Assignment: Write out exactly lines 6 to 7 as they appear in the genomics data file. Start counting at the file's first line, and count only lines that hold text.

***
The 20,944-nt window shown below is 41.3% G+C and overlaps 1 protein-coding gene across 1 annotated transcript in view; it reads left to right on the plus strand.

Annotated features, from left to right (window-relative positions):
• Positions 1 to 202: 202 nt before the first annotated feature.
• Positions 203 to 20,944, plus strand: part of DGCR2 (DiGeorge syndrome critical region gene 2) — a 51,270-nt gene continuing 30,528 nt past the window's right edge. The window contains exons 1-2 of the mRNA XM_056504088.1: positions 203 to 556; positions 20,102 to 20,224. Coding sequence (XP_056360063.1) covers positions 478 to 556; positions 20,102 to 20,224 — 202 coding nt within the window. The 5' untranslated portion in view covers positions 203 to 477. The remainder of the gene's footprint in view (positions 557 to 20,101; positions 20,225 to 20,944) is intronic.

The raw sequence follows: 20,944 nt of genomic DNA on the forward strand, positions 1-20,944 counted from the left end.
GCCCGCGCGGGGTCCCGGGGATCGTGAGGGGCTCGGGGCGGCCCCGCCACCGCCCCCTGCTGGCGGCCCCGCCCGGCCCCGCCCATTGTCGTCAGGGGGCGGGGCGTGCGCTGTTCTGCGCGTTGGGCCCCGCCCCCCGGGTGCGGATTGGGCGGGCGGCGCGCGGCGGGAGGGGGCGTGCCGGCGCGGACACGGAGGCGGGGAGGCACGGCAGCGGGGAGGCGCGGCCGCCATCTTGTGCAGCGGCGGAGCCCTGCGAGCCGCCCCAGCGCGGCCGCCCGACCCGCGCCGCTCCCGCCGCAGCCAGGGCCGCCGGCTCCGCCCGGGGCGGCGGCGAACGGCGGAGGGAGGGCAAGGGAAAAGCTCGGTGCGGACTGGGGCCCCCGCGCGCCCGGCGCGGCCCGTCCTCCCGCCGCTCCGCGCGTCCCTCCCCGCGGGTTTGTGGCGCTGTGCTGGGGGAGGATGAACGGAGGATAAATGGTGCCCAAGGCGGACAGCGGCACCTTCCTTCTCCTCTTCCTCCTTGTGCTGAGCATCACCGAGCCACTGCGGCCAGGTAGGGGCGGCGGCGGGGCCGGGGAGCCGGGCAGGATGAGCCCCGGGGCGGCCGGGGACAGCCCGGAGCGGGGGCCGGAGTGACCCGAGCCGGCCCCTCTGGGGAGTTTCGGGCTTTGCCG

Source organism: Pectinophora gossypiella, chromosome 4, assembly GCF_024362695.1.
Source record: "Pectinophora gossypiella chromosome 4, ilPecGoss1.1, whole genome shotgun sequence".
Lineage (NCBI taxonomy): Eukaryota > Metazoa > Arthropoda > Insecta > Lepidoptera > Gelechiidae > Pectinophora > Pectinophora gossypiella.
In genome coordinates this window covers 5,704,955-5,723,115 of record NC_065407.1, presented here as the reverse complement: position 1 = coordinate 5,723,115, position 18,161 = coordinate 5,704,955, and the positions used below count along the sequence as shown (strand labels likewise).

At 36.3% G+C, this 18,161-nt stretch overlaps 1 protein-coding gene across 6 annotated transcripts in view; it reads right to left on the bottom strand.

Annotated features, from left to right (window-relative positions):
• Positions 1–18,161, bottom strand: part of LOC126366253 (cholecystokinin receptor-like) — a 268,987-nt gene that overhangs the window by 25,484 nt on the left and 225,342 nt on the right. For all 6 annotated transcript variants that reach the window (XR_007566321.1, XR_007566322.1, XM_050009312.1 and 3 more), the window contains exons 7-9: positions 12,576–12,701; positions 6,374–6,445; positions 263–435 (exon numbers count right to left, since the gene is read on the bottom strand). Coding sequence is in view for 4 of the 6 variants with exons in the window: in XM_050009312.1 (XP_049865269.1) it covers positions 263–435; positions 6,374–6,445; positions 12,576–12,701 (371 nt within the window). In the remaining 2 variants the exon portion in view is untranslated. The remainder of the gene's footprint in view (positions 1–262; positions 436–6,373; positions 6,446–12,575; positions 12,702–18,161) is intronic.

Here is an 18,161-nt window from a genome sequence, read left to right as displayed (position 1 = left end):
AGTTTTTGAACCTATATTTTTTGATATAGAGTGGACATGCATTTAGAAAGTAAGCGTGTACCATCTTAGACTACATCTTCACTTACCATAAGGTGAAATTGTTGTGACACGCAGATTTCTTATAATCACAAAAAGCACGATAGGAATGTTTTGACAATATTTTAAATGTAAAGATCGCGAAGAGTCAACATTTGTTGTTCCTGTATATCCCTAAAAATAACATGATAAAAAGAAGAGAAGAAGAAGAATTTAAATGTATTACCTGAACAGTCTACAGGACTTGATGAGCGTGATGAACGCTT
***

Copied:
GCCCGCGCGGGGTCCCGGGGATCGTGAGGGGCTCGGGGCGGCCCCGCCACCGCCCCCTGCTGGCGGCCCCGCCCGGCCCCGCCCATTGTCGTCAGGGGGCGGGGCGTGCGCTGTTCTGCGCGTTGGGCCCCGCCCCCCGGGTGCGGATTGGGCGGGCGGCGCGCGGCGGGAGGGGGCGTGCCGGCGCGGACACGGAGGCGGGGAGGCACGGCAGCGGGGAGGCGCGGCCGCCATCTTGTGCAGCGGCGGAGCCCTGCGAGCCGCCCCAGCGCGGCCGCCCGACCCGCGCCGCTCCCGCCGCAGCCAGGGCCGCCGGCTCCGCCCGGGGCGGCGGCGAACGGCGGAGGGAGGGCAAGGGAAAAGCTCGGTGCGGACTGGGGCCCCCGCGCGCCCGGCGCGGCCCGTCCTCCCGCCGCTCCGCGCGTCCCTCCCCGCGGGTTTGTGGCGCTGTGCTGGGGGAGGATGAACGGAGGATAAATGGTGCCCAAGGCGGACAGCGGCACCTTCCTTCTCCTCTTCCTCCTTGTGCTGAGCATCACCGAGCCACTGCGGCCAGGTAGGGGCGGCGGCGGGGCCGGGGAGCCGGGCAGGATGAGCCCCGGGGCGGCCGGGGACAGCCCGGAGCGGGGGCCGGAGTGACCCGAGCCGGCCCCTCTGGGGAGTTTCGGGCTTTGCCG

Source organism: Pectinophora gossypiella, chromosome 4, assembly GCF_024362695.1.